roots in different states of RCS
Home ยป Ethylene modulates root cortical senescence in barley

Ethylene modulates root cortical senescence in barley

Root cortical senescence (RCS) is a poorly understood phenomenon with implications for adaptation to edaphic stress. Schneider et al. demonstrate that ethylene modulates RCS.

Root cortical senescence is a type of programmed cell death in cortical cells of several Poaceae species. It might have a role in helping some plants cope with stresses from soil conditions, but it’s not very well studied.

roots in different states of RCS
Roots with and without RCS. Image Schneider et al. 2018

Hannah Schneider and colleagues tested three ideas, that root cortical senescence (RCS) in barley (Hordeum vulgare L.) is:

  1. accelerated by exogenous ethylene exposure
  2. accompanied by differential expression of ethylene synthesis and signalling genes
  3. associated with differential expression of programmed cell death (PCD) genes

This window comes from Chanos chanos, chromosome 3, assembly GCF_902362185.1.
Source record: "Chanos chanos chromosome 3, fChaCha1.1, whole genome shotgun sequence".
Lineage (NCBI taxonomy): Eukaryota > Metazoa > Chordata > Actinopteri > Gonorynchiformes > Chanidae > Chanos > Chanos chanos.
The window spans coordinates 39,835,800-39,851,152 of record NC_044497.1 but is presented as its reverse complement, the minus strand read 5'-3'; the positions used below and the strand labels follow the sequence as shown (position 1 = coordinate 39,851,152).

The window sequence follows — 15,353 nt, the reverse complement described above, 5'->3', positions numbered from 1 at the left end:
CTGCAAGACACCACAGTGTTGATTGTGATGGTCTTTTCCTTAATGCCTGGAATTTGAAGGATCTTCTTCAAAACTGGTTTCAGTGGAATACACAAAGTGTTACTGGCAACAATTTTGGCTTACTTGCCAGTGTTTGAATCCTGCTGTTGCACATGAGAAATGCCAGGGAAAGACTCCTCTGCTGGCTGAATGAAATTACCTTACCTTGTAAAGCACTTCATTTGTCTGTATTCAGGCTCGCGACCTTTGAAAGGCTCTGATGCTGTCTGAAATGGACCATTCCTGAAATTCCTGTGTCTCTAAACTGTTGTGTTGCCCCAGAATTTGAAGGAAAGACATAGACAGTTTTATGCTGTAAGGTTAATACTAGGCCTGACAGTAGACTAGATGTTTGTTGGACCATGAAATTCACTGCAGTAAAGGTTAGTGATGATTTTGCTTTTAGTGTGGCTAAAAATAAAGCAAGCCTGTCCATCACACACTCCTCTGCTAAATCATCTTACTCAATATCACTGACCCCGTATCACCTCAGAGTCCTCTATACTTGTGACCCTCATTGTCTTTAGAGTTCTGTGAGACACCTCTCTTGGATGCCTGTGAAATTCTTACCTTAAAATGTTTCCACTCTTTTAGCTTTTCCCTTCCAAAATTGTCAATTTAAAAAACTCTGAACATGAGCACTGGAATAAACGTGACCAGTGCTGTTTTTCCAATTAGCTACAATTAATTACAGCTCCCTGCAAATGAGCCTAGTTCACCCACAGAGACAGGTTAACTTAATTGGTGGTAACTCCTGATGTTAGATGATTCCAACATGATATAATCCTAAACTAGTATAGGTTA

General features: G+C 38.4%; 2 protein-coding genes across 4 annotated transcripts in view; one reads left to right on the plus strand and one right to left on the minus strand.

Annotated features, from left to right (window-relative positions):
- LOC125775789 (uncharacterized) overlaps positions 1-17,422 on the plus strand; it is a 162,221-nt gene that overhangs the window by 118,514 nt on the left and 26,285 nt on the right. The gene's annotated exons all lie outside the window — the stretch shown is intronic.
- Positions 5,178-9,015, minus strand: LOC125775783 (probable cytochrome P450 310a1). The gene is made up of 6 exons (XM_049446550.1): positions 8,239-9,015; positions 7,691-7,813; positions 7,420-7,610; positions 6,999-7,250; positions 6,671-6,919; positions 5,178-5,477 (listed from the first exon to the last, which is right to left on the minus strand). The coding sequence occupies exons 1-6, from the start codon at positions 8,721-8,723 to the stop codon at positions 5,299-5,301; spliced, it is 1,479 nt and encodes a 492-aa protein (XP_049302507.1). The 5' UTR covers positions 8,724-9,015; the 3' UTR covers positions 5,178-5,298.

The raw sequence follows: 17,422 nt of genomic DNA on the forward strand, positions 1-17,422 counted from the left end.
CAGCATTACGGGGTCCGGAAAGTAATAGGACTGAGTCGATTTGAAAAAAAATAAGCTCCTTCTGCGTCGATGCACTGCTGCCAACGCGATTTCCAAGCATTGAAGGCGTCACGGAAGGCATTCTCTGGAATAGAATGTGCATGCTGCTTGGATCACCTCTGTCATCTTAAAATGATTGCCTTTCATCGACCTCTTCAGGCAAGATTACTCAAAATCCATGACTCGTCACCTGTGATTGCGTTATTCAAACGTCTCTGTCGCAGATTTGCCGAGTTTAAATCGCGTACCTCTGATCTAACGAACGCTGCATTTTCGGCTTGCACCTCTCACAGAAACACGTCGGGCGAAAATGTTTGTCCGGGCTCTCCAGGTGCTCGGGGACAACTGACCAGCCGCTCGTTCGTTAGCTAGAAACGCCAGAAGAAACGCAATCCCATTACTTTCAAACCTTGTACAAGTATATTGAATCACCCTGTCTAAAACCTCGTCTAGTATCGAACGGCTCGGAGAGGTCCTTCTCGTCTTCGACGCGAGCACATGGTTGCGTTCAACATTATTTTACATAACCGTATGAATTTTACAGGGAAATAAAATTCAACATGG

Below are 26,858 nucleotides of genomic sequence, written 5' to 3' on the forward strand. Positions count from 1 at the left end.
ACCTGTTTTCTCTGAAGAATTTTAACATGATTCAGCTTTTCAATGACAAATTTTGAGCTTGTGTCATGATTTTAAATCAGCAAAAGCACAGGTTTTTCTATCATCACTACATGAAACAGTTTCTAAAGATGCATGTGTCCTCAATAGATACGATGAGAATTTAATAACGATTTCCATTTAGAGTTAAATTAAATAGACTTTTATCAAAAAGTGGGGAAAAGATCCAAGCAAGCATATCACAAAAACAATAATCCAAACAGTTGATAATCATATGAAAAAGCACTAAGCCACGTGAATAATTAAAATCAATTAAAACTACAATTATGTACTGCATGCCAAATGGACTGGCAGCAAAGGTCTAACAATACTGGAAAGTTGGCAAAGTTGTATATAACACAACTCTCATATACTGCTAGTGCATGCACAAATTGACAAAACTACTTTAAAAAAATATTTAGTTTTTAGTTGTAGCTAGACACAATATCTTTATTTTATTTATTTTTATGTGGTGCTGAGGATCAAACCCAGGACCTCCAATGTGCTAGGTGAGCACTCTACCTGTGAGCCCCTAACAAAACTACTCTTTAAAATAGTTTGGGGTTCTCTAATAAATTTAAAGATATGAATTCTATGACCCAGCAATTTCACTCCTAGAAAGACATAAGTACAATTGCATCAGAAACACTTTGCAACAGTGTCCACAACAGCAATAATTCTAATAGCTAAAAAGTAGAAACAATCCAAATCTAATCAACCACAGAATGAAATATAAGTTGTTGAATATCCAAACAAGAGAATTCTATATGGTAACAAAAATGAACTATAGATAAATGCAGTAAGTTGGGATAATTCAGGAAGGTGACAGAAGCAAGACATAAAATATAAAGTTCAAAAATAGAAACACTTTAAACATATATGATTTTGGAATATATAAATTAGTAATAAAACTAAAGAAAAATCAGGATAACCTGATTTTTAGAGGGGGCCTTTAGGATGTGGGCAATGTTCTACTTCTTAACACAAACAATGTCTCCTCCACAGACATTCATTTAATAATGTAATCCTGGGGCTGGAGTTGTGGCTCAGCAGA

To test these hypotheses, the authors evaluated gene expression of root segments from four barley genotypes with and without RCS using quantitative real-time PCR (qRT-PCR). They manipulated the progression of RCS with root zone ethylene and ethylene inhibitor applications.

The results demonstrate that ethylene modulates RCS. Four genes related to ethylene synthesis and signalling were upregulated during RCS in optimal, low nitrogen and low phosphorus nutrient regimes. RCS was accelerated by root zone ethylene treatment, and this effect was reversed by an ethylene action inhibitor. Roots treated with exogenous ethylene had 35 and 46 % more cortical senescence compared with the control aeration treatment in seminal and nodal roots, respectively. RCS was correlated with expression of two genes related to programmed cell death (PCD).

Writing in Annals of Botany, the authors say: “Understanding the mechanisms and the role of ethylene and PCD in RCS has important implications for breeding and understanding the development of root anatomical traits. Ethylene signalling may serve to modulate the extent and timing of RCS so that root function and metabolic cost can be adjusted in response to environmental conditions such as nutrient deficiencies. The predictable patterns in RCS distribution would permit breeding efforts utilizing RCS for increased edaphic stress tolerance. Genetic variation exists in RCS which could be exploited in breeding programmes.”


The Annals of Botany Office is based at the University of Oxford.

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